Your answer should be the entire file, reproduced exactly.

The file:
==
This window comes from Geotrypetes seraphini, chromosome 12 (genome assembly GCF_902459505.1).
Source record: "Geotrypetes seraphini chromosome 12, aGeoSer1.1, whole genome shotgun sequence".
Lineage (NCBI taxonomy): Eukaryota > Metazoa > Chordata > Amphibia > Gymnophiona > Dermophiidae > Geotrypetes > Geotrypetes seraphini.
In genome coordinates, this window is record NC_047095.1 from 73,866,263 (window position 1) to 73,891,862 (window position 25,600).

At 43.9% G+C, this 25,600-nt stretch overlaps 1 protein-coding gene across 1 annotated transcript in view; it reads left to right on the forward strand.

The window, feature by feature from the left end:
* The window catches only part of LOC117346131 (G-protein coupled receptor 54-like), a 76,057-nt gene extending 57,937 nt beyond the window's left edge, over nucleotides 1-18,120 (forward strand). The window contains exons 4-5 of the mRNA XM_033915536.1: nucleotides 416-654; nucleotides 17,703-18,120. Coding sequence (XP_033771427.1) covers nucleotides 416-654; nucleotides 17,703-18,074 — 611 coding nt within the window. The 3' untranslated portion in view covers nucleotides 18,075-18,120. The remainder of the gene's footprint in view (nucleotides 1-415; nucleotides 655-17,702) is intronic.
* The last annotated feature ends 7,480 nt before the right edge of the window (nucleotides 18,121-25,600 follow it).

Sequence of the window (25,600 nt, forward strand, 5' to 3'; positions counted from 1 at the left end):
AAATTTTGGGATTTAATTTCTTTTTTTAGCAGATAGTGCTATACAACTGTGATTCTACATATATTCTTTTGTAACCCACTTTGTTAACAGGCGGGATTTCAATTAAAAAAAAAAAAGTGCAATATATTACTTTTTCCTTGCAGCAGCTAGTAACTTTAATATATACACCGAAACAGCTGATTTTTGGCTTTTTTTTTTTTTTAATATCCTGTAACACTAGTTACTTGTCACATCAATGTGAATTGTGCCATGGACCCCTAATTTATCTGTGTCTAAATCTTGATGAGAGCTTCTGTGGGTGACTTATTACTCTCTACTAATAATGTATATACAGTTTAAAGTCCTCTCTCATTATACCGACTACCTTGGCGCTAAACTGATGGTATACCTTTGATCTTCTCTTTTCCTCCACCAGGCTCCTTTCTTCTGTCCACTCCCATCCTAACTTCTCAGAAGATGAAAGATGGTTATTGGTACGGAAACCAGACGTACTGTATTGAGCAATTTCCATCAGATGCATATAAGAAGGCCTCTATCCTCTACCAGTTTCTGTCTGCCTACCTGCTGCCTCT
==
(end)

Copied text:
This window comes from Geotrypetes seraphini, chromosome 12 (genome assembly GCF_902459505.1).
Source record: "Geotrypetes seraphini chromosome 12, aGeoSer1.1, whole genome shotgun sequence".
Lineage (NCBI taxonomy): Eukaryota > Metazoa > Chordata > Amphibia > Gymnophiona > Dermophiidae > Geotrypetes > Geotrypetes seraphini.
In genome coordinates, this window is record NC_047095.1 from 73,866,263 (window position 1) to 73,891,862 (window position 25,600).

At 43.9% G+C, this 25,600-nt stretch overlaps 1 protein-coding gene across 1 annotated transcript in view; it reads left to right on the forward strand.

The window, feature by feature from the left end:
* The window catches only part of LOC117346131 (G-protein coupled receptor 54-like), a 76,057-nt gene extending 57,937 nt beyond the window's left edge, over nucleotides 1-18,120 (forward strand). The window contains exons 4-5 of the mRNA XM_033915536.1: nucleotides 416-654; nucleotides 17,703-18,120. Coding sequence (XP_033771427.1) covers nucleotides 416-654; nucleotides 17,703-18,074 — 611 coding nt within the window. The 3' untranslated portion in view covers nucleotides 18,075-18,120. The remainder of the gene's footprint in view (nucleotides 1-415; nucleotides 655-17,702) is intronic.
* The last annotated feature ends 7,480 nt before the right edge of the window (nucleotides 18,121-25,600 follow it).

Sequence of the window (25,600 nt, forward strand, 5' to 3'; positions counted from 1 at the left end):
AAATTTTGGGATTTAATTTCTTTTTTTAGCAGATAGTGCTATACAACTGTGATTCTACATATATTCTTTTGTAACCCACTTTGTTAACAGGCGGGATTTCAATTAAAAAAAAAAAAGTGCAATATATTACTTTTTCCTTGCAGCAGCTAGTAACTTTAATATATACACCGAAACAGCTGATTTTTGGCTTTTTTTTTTTTTTAATATCCTGTAACACTAGTTACTTGTCACATCAATGTGAATTGTGCCATGGACCCCTAATTTATCTGTGTCTAAATCTTGATGAGAGCTTCTGTGGGTGACTTATTACTCTCTACTAATAATGTATATACAGTTTAAAGTCCTCTCTCATTATACCGACTACCTTGGCGCTAAACTGATGGTATACCTTTGATCTTCTCTTTTCCTCCACCAGGCTCCTTTCTTCTGTCCACTCCCATCCTAACTTCTCAGAAGATGAAAGATGGTTATTGGTACGGAAACCAGACGTACTGTATTGAGCAATTTCCATCAGATGCATATAAGAAGGCCTCTATCCTCTACCAGTTTCTGTCTGCCTACCTGCTGCCTCT